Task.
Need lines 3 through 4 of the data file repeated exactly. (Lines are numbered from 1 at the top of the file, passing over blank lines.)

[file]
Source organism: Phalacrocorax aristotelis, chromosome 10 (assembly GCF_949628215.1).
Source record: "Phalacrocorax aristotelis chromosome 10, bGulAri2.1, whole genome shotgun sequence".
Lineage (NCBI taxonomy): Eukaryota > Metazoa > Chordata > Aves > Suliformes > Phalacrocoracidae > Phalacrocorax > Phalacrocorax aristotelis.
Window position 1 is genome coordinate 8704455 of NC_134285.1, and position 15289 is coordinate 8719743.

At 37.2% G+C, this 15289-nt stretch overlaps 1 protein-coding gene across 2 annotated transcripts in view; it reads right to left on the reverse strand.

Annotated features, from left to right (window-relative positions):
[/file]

Lineage (NCBI taxonomy): Eukaryota > Metazoa > Chordata > Aves > Suliformes > Phalacrocoracidae > Phalacrocorax > Phalacrocorax aristotelis.
Window position 1 is genome coordinate 8704455 of NC_134285.1, and position 15289 is coordinate 8719743.